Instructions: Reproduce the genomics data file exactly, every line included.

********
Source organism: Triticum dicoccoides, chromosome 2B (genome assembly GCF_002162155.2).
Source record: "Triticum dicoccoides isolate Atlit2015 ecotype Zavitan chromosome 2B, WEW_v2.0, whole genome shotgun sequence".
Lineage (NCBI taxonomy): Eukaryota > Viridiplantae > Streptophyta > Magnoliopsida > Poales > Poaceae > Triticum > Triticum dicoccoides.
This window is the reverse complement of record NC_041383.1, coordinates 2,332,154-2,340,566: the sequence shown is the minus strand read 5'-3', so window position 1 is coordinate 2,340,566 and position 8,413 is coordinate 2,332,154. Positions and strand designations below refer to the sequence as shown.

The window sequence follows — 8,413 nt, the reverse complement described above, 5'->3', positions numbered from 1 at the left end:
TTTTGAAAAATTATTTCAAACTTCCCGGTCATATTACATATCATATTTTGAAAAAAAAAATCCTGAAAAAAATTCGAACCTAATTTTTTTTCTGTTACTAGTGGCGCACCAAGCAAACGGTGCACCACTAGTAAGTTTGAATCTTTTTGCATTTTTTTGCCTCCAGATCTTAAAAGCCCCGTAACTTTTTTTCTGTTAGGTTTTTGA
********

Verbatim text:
Source organism: Triticum dicoccoides, chromosome 2B (genome assembly GCF_002162155.2).
Source record: "Triticum dicoccoides isolate Atlit2015 ecotype Zavitan chromosome 2B, WEW_v2.0, whole genome shotgun sequence".
Lineage (NCBI taxonomy): Eukaryota > Viridiplantae > Streptophyta > Magnoliopsida > Poales > Poaceae > Triticum > Triticum dicoccoides.
This window is the reverse complement of record NC_041383.1, coordinates 2,332,154-2,340,566: the sequence shown is the minus strand read 5'-3', so window position 1 is coordinate 2,340,566 and position 8,413 is coordinate 2,332,154. Positions and strand designations below refer to the sequence as shown.

The window sequence follows — 8,413 nt, the reverse complement described above, 5'->3', positions numbered from 1 at the left end:
TTTTGAAAAATTATTTCAAACTTCCCGGTCATATTACATATCATATTTTGAAAAAAAAAATCCTGAAAAAAATTCGAACCTAATTTTTTTTCTGTTACTAGTGGCGCACCAAGCAAACGGTGCACCACTAGTAAGTTTGAATCTTTTTGCATTTTTTTGCCTCCAGATCTTAAAAGCCCCGTAACTTTTTTTCTGTTAGGTTTTTGA